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Day Pack Project

March 28, 2017

 

 

OK. This isn't quite an after hours project. It's for a class, an industrial design course for Textile Production Design: Mass Production. But I rarely get to work with fabric, let alone tactile materials, so this has been super fun for me and I've been getting way too into it.

 

Criteria:

Design a day pack that holds between 5 and 25 litres and must be a technical piece of gear for an aerobic activity such as trail running, hiking, cycling, snow sports, etc. The activity should dictate the size of the pack and will incorporate technical materials and construction methods. The aesthetic should be appropriate for the market and activity. The pack should include facility for hydration systems (reservoir and tube or water bottle) and must be ergonomic to fit the human body. 

 

The class collectively chose 4 brands which we choose one to design for:

  • Patagonia

  • MakerLabs

  • Topo Designs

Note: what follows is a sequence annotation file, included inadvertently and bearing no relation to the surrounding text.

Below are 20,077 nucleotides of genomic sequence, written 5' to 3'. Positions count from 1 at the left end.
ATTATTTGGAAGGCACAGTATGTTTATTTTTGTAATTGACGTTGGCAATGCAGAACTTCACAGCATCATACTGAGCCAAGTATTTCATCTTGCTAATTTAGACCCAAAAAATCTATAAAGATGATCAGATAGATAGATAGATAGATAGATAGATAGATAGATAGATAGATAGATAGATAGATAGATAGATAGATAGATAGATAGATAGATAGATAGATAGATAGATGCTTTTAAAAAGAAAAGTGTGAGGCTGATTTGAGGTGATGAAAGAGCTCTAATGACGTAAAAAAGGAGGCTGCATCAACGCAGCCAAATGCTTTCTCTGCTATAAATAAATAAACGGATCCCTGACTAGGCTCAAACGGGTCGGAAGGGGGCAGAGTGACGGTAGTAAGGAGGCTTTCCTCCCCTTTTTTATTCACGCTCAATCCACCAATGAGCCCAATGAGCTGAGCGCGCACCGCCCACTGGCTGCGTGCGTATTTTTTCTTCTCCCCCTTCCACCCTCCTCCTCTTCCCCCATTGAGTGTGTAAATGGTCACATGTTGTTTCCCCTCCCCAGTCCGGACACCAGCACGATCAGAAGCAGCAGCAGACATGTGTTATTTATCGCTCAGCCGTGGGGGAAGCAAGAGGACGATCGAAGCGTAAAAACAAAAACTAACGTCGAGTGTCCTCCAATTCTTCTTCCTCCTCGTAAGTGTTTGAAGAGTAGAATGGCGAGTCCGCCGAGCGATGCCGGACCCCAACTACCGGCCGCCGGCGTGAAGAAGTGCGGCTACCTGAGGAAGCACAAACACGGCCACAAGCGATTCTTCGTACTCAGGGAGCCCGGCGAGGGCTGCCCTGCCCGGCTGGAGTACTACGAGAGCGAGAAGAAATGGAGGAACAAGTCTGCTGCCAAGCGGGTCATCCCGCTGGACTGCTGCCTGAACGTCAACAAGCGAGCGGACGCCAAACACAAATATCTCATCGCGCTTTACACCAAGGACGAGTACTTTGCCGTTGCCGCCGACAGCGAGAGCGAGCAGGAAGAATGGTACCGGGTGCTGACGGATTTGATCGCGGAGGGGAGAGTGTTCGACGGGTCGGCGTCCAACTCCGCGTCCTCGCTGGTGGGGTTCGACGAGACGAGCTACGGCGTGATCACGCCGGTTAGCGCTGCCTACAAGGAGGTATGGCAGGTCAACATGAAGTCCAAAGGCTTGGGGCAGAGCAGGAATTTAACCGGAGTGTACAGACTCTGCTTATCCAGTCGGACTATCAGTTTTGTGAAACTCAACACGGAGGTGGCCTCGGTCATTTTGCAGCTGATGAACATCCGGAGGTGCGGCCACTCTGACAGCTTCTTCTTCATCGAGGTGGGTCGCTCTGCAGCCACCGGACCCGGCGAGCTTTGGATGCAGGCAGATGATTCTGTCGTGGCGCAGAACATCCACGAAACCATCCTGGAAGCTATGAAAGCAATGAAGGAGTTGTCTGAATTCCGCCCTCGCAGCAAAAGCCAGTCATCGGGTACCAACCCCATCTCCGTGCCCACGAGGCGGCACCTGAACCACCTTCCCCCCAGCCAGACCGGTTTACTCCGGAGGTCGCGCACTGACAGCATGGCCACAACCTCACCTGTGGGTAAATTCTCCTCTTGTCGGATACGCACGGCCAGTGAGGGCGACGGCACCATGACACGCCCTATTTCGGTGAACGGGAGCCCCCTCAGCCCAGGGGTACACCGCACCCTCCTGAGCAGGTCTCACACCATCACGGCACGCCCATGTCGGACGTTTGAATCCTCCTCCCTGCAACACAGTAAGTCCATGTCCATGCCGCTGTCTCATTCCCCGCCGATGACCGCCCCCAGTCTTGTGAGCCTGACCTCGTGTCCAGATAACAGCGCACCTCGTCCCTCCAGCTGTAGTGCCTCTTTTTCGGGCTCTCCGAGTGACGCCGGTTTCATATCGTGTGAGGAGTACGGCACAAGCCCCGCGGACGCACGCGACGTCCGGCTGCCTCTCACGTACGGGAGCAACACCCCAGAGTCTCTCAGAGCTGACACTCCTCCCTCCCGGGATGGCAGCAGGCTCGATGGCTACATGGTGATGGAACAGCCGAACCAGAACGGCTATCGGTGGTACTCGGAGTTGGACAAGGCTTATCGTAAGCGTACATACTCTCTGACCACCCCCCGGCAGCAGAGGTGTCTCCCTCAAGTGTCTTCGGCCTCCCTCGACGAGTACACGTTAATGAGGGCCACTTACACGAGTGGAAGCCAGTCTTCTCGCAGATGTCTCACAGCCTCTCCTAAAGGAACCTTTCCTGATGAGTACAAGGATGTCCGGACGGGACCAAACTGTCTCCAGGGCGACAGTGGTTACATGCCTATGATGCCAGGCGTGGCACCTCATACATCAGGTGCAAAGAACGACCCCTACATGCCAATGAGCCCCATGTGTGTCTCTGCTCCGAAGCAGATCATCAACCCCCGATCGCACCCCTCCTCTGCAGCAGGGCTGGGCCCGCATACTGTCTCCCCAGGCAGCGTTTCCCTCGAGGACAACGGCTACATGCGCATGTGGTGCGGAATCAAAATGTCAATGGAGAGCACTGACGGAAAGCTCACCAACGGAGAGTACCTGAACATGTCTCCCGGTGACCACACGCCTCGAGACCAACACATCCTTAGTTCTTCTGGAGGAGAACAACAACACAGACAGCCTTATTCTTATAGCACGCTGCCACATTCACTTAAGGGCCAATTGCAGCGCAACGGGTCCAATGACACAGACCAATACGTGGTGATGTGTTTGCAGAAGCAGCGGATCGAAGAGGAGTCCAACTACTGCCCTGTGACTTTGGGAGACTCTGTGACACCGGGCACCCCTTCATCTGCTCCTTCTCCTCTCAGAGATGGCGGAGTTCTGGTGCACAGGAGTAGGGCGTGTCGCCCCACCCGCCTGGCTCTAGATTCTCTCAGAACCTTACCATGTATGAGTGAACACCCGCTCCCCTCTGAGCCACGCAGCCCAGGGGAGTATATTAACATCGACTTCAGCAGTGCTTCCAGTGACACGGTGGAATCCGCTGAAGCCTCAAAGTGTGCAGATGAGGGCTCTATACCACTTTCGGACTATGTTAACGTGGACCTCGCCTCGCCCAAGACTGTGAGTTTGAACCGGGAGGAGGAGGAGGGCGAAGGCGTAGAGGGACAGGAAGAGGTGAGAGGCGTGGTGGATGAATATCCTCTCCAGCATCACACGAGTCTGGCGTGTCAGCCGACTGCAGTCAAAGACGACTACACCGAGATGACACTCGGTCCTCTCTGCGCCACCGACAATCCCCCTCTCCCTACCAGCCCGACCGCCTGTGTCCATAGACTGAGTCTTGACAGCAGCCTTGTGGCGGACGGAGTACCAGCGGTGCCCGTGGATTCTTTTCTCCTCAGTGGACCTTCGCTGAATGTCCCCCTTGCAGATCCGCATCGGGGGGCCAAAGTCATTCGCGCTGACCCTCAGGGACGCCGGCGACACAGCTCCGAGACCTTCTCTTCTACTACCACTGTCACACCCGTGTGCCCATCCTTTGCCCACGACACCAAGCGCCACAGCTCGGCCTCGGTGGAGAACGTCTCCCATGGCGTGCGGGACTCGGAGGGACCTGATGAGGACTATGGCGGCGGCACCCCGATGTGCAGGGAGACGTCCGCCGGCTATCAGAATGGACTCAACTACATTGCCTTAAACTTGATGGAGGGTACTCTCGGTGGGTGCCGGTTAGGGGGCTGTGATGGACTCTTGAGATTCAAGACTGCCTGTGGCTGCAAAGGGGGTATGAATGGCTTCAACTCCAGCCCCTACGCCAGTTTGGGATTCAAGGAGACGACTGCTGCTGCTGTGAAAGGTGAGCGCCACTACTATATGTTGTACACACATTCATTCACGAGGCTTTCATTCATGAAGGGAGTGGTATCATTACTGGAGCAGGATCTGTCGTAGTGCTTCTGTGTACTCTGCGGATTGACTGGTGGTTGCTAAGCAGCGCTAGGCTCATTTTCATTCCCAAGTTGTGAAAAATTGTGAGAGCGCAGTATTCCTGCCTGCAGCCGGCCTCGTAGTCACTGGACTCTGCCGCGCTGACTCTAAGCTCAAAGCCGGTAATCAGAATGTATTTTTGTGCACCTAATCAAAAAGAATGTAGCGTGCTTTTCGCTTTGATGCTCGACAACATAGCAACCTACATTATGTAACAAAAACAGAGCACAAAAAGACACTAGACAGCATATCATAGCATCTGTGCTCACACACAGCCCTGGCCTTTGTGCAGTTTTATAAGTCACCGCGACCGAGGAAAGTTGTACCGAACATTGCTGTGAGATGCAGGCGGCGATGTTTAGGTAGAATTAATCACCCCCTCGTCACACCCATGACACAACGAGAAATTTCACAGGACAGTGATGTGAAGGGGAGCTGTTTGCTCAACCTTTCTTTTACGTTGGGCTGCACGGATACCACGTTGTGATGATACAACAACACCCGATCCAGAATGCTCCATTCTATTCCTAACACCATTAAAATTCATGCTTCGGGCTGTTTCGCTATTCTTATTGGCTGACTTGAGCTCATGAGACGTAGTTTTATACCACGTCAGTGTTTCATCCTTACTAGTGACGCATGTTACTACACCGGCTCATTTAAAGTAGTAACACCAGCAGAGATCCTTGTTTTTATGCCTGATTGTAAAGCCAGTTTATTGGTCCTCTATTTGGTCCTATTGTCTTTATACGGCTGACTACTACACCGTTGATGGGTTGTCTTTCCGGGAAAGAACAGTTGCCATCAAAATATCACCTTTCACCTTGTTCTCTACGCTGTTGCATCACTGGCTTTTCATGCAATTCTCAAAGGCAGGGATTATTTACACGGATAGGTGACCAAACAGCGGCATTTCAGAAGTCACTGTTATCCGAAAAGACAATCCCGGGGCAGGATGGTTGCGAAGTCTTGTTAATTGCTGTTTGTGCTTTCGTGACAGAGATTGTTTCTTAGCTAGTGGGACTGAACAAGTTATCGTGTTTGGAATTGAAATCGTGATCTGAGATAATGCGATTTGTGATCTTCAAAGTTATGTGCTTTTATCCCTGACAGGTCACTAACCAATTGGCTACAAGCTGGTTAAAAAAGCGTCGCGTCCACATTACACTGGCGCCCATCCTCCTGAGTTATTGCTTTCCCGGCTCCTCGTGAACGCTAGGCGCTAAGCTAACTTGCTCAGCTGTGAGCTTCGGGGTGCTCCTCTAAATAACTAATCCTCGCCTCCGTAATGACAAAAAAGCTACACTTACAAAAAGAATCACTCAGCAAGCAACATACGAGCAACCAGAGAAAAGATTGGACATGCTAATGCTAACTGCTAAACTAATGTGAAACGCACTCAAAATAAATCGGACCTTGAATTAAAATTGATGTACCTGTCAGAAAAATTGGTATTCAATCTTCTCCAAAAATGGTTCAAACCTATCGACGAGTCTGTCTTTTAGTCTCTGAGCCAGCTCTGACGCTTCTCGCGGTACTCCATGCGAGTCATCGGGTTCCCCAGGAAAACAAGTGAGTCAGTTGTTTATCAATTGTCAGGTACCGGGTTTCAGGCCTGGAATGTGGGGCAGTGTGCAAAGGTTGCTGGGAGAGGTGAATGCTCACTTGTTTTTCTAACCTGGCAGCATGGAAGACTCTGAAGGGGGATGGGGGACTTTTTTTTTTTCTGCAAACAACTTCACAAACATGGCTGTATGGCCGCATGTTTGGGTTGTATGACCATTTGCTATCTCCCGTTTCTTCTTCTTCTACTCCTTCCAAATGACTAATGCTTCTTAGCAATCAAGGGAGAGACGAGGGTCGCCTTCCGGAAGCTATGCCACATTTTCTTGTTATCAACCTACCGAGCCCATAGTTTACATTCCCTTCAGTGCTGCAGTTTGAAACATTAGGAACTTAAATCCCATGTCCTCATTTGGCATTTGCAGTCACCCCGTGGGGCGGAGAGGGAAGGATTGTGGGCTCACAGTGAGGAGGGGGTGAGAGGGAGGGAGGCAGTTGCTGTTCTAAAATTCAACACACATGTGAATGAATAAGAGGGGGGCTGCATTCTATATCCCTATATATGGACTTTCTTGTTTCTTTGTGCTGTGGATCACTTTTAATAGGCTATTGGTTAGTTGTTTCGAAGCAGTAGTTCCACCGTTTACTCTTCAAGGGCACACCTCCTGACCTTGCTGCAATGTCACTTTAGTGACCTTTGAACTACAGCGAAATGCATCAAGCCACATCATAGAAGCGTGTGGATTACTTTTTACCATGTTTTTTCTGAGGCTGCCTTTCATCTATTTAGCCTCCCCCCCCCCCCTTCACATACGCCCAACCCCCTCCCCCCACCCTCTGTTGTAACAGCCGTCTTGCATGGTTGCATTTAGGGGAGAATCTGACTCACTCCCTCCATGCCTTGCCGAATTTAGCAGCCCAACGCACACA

• Y3

 

I chose to design a snowshoe day pack for Patagonia and started with these initial (rough) designs:

 

With refinement, and orographical drawings, I went with design 5. I wanted to keep it simple to reflect Patagonia's aesthetic of function over form and not to over design, especially because it's in my hands to execute this thing on a sewing machine. 

 

Key components/details:

  • Front webbing with side release clips to hold snowshoes.

  • Top lid that angles downwards to help repel heavy precipitation. 

  • Main zipper that runs around the pack for easy access into bag even if snowshoes are clipped in.

  • Zipper pocket in top lid for quick access to sunglasses, snacks, etc. This zipper is protected by a downwards facing flap to block rain/snow from getting in. 

  • Mesh side pockets for water bottles, wet gear, magic carpet, etc.

  • Built in compartment inside the pack for a removable bivy pad - this pad also gives structure to the back of the bag.

  • Lumbar and waist straps which are both removable.  

 

After prototyping my design out of cardboard and then translating that model onto fabric and a few days of sewing, I had a fully sewn prototype. 

 

Feasibility study:

 

 

Thanks to my trusty (and very kind, too kind...) testers and classmates for the feedback/suggestions, I now have a long list of updates for my second version. Stay tuned!

 

 

 

 

 

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